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isolated unit, but as one of a group of related units of thought.

Throughout the series, much attention is given to voice training, in order to meet a growing demand for the improvement of American speech among both the native-born and the foreign elements. This training begins with a few very simple exercises in the third grade, and develops into a definitely organized treatment in the later grades. The objective of these lessons is to make the child feel from the outset that what he says to his friends will fail of its purpose, no matter how well expressed his thought may be, unless his voice is adequate, his enunciation clear, and his pronunciation correct.

The emphasis in the voice work is placed on correct breathing, clear enunciation of the principal consonants and vowel sounds, and on distinct pronunciation of certain commonly neglected word endings. The exercises in voice training, and in language, both oral and written, have been successfully developed by actual experience in the classroom.

In the dictionary, word-study, and vocabulary lessons included in Books II and III of the series, it is suggested that the Winston Simplified Dictionary, because of the simplicity of its definitions and its general adaptation to the needs of the youthful student, will be found especially helpful.

Particular thanks are due to Miss Doris Thorn Wright, teacher of English in the William Penn High School of Philadelphia, who has given minute and exhaustive criticism and advice on the manuscript

and proof of the books, and who has made numerous and valuable suggestions. The authors wish also to extend their thanks to Mrs. Susie Root Rhodes, Supervisor of Municipal Playgrounds of the District of Columbia, and to Dr. Rebecca Stoneroad, Director of Physical Training in the schools of Washington, D. C., for the privilege of using photographs of playground activities, and to Mrs. S. S. Alburtis, of the Wilson Normal School of Washington, D. C., for the use of garden pictures.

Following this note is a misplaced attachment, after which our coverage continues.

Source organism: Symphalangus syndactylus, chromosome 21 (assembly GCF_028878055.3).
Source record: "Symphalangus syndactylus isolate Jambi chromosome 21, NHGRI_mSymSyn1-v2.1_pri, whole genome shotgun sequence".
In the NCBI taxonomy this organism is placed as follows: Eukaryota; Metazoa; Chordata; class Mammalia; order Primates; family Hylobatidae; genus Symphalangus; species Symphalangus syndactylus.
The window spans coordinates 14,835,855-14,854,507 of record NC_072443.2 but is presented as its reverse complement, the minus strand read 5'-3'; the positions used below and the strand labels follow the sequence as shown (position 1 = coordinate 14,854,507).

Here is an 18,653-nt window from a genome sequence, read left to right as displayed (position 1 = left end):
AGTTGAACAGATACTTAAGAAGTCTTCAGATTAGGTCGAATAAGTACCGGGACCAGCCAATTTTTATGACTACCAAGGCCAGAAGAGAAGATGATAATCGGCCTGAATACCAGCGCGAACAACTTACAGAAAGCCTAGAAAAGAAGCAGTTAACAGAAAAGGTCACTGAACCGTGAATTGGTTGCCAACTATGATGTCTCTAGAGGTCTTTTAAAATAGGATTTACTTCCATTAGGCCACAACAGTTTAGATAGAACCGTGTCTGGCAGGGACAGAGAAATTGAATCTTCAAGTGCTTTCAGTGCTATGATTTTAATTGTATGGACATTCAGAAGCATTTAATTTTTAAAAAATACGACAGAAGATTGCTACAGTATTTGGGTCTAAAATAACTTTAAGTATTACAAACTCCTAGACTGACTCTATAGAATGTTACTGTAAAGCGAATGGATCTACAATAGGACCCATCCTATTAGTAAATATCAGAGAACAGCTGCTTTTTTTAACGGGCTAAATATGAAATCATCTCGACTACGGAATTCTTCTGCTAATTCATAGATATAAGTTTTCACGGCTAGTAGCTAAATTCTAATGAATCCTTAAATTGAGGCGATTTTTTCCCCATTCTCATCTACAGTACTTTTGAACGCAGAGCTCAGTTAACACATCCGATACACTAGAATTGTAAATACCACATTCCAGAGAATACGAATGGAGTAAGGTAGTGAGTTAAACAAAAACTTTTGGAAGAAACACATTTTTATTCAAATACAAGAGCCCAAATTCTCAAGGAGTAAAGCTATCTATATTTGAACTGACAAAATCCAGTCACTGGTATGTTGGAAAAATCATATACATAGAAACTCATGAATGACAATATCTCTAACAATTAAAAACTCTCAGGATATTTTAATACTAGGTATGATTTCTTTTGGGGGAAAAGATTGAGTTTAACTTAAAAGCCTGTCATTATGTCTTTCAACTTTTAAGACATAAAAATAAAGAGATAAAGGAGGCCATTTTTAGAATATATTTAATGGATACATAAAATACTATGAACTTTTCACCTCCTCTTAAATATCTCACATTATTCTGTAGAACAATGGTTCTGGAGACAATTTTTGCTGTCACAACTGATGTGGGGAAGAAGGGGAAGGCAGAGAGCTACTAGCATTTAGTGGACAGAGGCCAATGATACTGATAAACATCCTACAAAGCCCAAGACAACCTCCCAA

S. E. S.

C. I. O.

M. E. G.


Grateful acknowledgment is made to the following authors and publishers for their courtesy in allowing the use of the copyrighted material in this volume:to Harper & Brothers for Arthur Guiterman's "Little Lost Pup" from "The Laughing Muse"; to The Saturday Evening Post for James H. Collins' "The Three Fairies"; to The Youth's Companion for L. E. Chittenden's "A Little Knight"; to Harr Wagner Publishing Company for Joaquin Miller's "Columbus”; to Reilly & Lee Company for Edgar A. Guest's "It Couldn't Be Done" from "The Path to Home", copyrighted 1919; to the Century Company for Jacob Riis' "Heroes of Fire". Margaret J. Preston's "The First Thanksgiving Day", Henry W. Longfellow's "Daybreak" and "The Emperor's Bird's Nest", John Saxe's "The Blind Men and the Elephant", Frank Dempster Sherman's "Fairy Shipwreck" and "Snowflakes", and Sara Orne Jewett's "Discontent" are printed by permission of, and under special arrangement with Houghton Mifflin Company, authorized publishers. The authors also wish to acknowledge the courtesy of The Eastman Kodak Company in permitting the use of their photographs for picture-studies and illustrations.


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William Allingham

William Wordsworth

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